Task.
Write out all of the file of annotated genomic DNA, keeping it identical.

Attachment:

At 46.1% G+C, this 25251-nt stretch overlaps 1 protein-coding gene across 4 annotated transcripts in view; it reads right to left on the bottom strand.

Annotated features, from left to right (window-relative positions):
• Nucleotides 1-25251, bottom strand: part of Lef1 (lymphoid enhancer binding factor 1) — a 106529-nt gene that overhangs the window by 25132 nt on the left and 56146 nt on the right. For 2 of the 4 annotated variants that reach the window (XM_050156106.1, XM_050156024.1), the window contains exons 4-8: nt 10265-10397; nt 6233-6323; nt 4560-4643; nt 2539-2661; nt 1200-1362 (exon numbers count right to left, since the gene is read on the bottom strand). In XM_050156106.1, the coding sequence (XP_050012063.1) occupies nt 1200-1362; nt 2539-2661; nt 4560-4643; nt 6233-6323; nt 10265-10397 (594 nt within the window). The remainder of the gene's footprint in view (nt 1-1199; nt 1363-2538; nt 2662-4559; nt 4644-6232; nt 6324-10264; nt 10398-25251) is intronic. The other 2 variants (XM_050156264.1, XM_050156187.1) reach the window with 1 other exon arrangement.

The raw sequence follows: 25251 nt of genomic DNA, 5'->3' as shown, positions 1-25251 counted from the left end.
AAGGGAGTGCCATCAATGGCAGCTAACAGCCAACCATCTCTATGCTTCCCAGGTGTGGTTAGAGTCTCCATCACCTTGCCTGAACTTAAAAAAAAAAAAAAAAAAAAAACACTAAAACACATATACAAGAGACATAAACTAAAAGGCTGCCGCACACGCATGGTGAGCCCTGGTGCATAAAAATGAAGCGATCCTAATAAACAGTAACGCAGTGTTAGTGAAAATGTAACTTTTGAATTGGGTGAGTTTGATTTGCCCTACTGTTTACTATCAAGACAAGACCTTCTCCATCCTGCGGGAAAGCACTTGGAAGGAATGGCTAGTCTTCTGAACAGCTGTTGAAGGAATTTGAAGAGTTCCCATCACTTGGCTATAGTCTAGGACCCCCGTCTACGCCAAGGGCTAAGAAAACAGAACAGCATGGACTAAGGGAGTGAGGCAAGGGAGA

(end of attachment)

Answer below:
At 46.1% G+C, this 25251-nt stretch overlaps 1 protein-coding gene across 4 annotated transcripts in view; it reads right to left on the bottom strand.

Annotated features, from left to right (window-relative positions):
• Nucleotides 1-25251, bottom strand: part of Lef1 (lymphoid enhancer binding factor 1) — a 106529-nt gene that overhangs the window by 25132 nt on the left and 56146 nt on the right. For 2 of the 4 annotated variants that reach the window (XM_050156106.1, XM_050156024.1), the window contains exons 4-8: nt 10265-10397; nt 6233-6323; nt 4560-4643; nt 2539-2661; nt 1200-1362 (exon numbers count right to left, since the gene is read on the bottom strand). In XM_050156106.1, the coding sequence (XP_050012063.1) occupies nt 1200-1362; nt 2539-2661; nt 4560-4643; nt 6233-6323; nt 10265-10397 (594 nt within the window). The remainder of the gene's footprint in view (nt 1-1199; nt 1363-2538; nt 2662-4559; nt 4644-6232; nt 6324-10264; nt 10398-25251) is intronic. The other 2 variants (XM_050156264.1, XM_050156187.1) reach the window with 1 other exon arrangement.

The raw sequence follows: 25251 nt of genomic DNA, 5'->3' as shown, positions 1-25251 counted from the left end.
AAGGGAGTGCCATCAATGGCAGCTAACAGCCAACCATCTCTATGCTTCCCAGGTGTGGTTAGAGTCTCCATCACCTTGCCTGAACTTAAAAAAAAAAAAAAAAAAAAAACACTAAAACACATATACAAGAGACATAAACTAAAAGGCTGCCGCACACGCATGGTGAGCCCTGGTGCATAAAAATGAAGCGATCCTAATAAACAGTAACGCAGTGTTAGTGAAAATGTAACTTTTGAATTGGGTGAGTTTGATTTGCCCTACTGTTTACTATCAAGACAAGACCTTCTCCATCCTGCGGGAAAGCACTTGGAAGGAATGGCTAGTCTTCTGAACAGCTGTTGAAGGAATTTGAAGAGTTCCCATCACTTGGCTATAGTCTAGGACCCCCGTCTACGCCAAGGGCTAAGAAAACAGAACAGCATGGACTAAGGGAGTGAGGCAAGGGAGA